We tossed and turned throughout the night, uncomfortably hot in our tin box at the bottom of the hill in Moustier-Sainte-Marie. We finally found some welcome sleep, until the Gendarme arrived and knocked on our door to confirm our ticket purchase, although it was clearly visible in our window. It was time to move, and today we were heading into lavender country. Our first miles took us west and it wasn’t long before we began seeing wide seas of purples replace the greens and yellows of alternative crops. Our first stop was in the town of Valensole, seen as the heart of lavender production in this area. We stopped at a small museum with displays explaining the history of growing and harvesting, alongside historic tools. In the attached shop the many uses were very much in evidence.
Back on the road, we soon stopped again in a dusty parking area to have a closer look at the lavender in-situ. We walked through the rolling purple fields, up and down the neat rows, wilting in the hot, hazy air. Several other cars had stopped in the same place for that important lavender selfie. After a short walk we returned to find half the people huddling together in the shade of Benny’s tall side, the only respite from the harsh sun for miles around. We drove off leaving them scurrying through the lavender rows and visited a farm shop, buying a few small gifts. We later called into a larger lavender museum in Coustellet where, despite their huge range of products, we couldn’t harness any excitement. We lingered, feigning interest, but our concern lay in the quality of their air-conditioning.
We had planned on spending several days in this area, taking our time to explore many of the lavender-related curiosities and historic sites. But it was just a little too crowded, a bit too samey, over-commercialised, and much too hot. We were drooping badly, even from minor efforts. We drove through Roussillon, planning to see the red ochre cliffs, but did not stop as we could not face the midday sun. It was silly; we were in one of the most beautiful areas of France and had the means to explore it all, but all we could think of was getting to a campsite and getting underwater. So we abandoned all sight-seeing and headed straight to Camping des Sources, set a little way north of the historic town of Gordes. At last, we had shade, a decent swimming pool, and some downtime from the heat.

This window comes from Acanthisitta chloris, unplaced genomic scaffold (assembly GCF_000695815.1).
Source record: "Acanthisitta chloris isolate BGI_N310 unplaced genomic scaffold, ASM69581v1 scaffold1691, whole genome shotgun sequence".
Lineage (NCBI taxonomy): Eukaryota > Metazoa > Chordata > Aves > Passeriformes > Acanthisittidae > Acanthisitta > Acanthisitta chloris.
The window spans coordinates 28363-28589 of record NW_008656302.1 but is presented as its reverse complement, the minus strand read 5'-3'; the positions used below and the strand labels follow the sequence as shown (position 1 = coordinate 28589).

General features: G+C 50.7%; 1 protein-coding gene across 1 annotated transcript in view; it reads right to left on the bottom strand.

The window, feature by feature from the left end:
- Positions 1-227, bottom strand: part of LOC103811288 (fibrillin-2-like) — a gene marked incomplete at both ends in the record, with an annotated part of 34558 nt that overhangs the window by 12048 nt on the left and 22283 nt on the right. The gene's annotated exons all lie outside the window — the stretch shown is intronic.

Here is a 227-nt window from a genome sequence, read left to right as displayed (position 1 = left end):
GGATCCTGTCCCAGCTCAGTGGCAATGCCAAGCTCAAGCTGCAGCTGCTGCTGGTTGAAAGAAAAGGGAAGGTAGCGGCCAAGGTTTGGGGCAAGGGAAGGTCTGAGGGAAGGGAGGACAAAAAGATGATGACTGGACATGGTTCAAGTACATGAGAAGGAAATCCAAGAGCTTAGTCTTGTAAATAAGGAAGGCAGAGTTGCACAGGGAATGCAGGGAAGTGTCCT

Unable to sleep, from both the heat and an unusually repetitive bird-call, we decided to rise early and go for a gentle walk/run into the village of Gordes. We left at 6.30am, in cool morning air with the first rays of light breaking through the trees. A downhill stony path provided an easy trail into the village centre less than 2km away. It felt good, our first run since our 10km in Aiguines, the breeze of our movement keeping us cool. Early morning starts will now become an essential to our sight-seeing plans. We paused to explore the central streets of Gordes, trying to spot where scenes in the movie ‘A Good Year’ were filmed. We saw viewpoints overlooking the beautiful Provençal countryside, the rolling hills scattered with cypress and olive trees shimmering beautifully in the early morning light.
We had exhausted the quiet streets of Gordes centre and it was not yet 7.15am, so we decided to visit another nearby landmark – the Abbaye de Sénanque, set in a valley around 4km north-west of Gordes. We set off up the hill, rising steadily. The sun was also rising and the air was heating quickly, our cool morning run already becoming hot and sticky, but not yet debilitating. We walked some steeper portions of the route, not wanting a full-on workout. Soon we reached the highest point of the road and dropped quickly down into the shaded valley to our left, entering the gardens of the abbey. Even without the sun the manicured rows of lavender bushes surrounding the abbey provided a bright splash of colour. There were several other visitors already setting up photos in the early light.
The sun had not yet penetrated the depth of the valley floor, but blocks of light were moving quickly down a side wall so it would soon arrive. The neat rows of purple-tipped lavender were covered in thick clouds of tiny white butterflies, landing and alighting in a blur. They would tickle your skin as they flitted by, or gently land on your arms, legs and head as you walked through the flowering rows. It was an engaging sight of such simple beauty, their soft frolicking ways brought instant smiles to our faces. We met a cyclist amongst the lavender who had passed us on the road up. We had known from the timbre of his passing ‘bonjour’ he was an English speaker, and turned out to be from Melbourne. We had a chat about his travels and quizzed him on places around Melbourne as we have plans to visit his city next year. As we talked the sun rose to breach the valley and light up the grey abbey facade, adding life and warmth.
We found a different path back out of the valley. A white-stoned path, narrow and overhung by foliage, led up the face in the direction of Gordes. We arrived back at Benny by 8.30am, feeling good for the exploration and for having avoided the worst of the heat. But it was coming. The days have held so sticky and close that sometimes the best part of the day is when a breeze blows through and cleanses your skin. But that is rare; the air, static and burning, offers little respite. It’s been many years since we experienced such high temperatures. We couldn’t face any activity and had forgotten just how debilitating it was, how draining. We showered and headed straight to the pool. We dipped often as the sun quickly cranked up the air temperature to the mid 40°s, the peak showing of the heatwave.